JERUSALEM (Reuters) – Israel set terms for concluding a peace deal with Syria on Thursday, closing ranks with Washington in demanding Damascus distance itself from Iran and stop supporting Palestinian and Lebanese militants.
Coordinated announcements on Wednesday by Israel and Syria that they had begun indirect talks in Turkey, the first confirmation of negotiations between the long-time enemies in eight years, drew a lukewarm response from the United States.
Echoing U.S. comments, Israeli Foreign Minister Tzipi Livni said Israel wanted to live in peace with its neighbours but Syria needed to “distance itself completely” from “problematic ties” with Iran.
Syria, she said, must also cease “supporting terror — Hezbollah, Hamas”, groups backed by the Islamic Republic.
The United States, in its initial public reaction to Israeli-Syrian contacts, said it did “not object” to talks but repeated its criticism of Syria’s “support of terrorism”.
Many analysts say U.S. hostility to Damascus, and to its Iranian and Lebanese Hezbollah allies, make a Syria-Israel deal unlikely before President George W. Bush steps down in January.
The United States and Israel also consider Hamas a terrorist organisation. The Islamist group, which seized the Gaza Strip last June, opposes Palestinian President Mahmoud Abbas’s statehood talks with Israeli Prime Minister Ehud Olmert.
Olmert, who revealed the discussions with Syria two days before he faces a police interrogation over graft allegations he has denied, said the reopened peace track would be long and complex.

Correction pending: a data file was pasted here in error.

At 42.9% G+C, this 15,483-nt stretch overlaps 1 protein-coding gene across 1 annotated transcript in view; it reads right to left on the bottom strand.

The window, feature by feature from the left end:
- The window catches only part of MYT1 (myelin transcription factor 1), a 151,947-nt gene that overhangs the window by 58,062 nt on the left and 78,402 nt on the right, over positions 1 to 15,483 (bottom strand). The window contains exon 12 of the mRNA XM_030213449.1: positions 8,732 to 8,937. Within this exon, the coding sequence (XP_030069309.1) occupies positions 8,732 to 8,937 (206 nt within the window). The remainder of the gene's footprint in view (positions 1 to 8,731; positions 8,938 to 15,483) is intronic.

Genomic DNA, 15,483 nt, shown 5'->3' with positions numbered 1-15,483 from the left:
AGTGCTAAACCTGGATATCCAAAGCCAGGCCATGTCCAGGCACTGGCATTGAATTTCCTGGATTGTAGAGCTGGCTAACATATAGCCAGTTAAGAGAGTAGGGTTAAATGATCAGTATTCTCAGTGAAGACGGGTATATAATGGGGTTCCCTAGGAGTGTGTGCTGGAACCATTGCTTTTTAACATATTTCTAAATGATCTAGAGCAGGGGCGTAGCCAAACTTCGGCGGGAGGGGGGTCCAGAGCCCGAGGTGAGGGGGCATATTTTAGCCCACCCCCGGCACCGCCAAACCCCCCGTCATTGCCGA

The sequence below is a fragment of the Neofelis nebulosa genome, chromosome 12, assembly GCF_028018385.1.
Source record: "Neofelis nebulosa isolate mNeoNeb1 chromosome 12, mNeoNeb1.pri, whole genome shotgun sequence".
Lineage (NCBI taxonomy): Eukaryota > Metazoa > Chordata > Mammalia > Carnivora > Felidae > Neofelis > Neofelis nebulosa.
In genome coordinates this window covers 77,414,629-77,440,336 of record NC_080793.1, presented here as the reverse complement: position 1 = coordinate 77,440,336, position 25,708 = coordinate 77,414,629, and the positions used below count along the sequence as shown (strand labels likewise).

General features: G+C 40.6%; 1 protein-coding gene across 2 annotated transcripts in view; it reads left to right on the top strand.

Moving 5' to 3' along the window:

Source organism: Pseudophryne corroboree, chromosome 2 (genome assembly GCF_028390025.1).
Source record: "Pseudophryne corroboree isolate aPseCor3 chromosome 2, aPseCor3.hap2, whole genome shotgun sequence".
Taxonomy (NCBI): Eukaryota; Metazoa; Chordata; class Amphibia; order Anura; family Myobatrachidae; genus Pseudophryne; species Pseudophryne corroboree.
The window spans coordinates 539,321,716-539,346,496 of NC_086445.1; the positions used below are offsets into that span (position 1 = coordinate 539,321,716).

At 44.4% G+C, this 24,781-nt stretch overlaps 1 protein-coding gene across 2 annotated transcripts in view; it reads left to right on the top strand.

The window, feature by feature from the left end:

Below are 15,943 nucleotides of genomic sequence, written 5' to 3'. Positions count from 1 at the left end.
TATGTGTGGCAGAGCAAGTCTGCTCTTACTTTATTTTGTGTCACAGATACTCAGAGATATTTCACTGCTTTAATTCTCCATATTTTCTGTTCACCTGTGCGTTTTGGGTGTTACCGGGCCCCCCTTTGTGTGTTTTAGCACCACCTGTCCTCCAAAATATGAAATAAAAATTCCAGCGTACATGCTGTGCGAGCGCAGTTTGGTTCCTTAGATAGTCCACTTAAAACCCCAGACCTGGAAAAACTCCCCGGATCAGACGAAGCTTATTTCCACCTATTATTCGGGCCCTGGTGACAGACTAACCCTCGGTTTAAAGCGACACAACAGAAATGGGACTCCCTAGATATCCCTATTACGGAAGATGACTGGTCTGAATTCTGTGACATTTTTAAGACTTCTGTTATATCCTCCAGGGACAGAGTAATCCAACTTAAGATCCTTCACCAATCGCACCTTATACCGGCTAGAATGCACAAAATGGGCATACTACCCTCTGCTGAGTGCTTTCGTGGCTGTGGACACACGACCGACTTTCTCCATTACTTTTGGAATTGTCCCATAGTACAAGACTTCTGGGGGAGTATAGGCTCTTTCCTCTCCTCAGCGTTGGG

“Everyone knows that Olmert wants to end his term on a diplomatic note, not a criminal one. The question is, what will come first — an indictment or a peace treaty,” columnist Yossi Verter wrote in newspaper Haaretz.
A key issue will be the future of the Golan Heights, a strategic plateau that Israel captured from Syria in the 1967 Middle East war and annexed in 1981 in a move that did not win international recognition.
Negotiations with Syria, Olmert said, could result in “difficult concessions” for Israel — an apparent reference to a willingness to hand back the Golan Heights.
The last peace talks, in Shepherdstown, West Virginia, broke down in 2000 over control of the shore of the Sea of Galilee, over which the heights loom and where Israel draws much of its water.
“It’s always better to talk than shoot,” Olmert said on Wednesday, without spelling out any possible concessions.
Just eight months ago, Israeli jets bombed what U.S. officials have called a North Korean-designed nuclear facility in Syria.
Syrian Foreign Minister Walid al-Moualem said Israel had shown that it might return the Golan: “Without this commitment we cannot conduct any negotiation,” he told Reuters.
Among Olmert’s vast army of domestic critics, supporters of the 18,000 Jewish settlers in the Golan threatened to bolt his fragile coalition if he tries to give up the territory.
Others wondered aloud if the announcement was not timed to divert attention from Olmert’s troubles with the police. They will interview him for a second time, on Friday, over suspicions he took bribes from an American businessman.
A snap television poll found 70 percent of Israelis opposed giving back the Golan, and a majority also believing Olmert was using the talks to distract from domestic problems.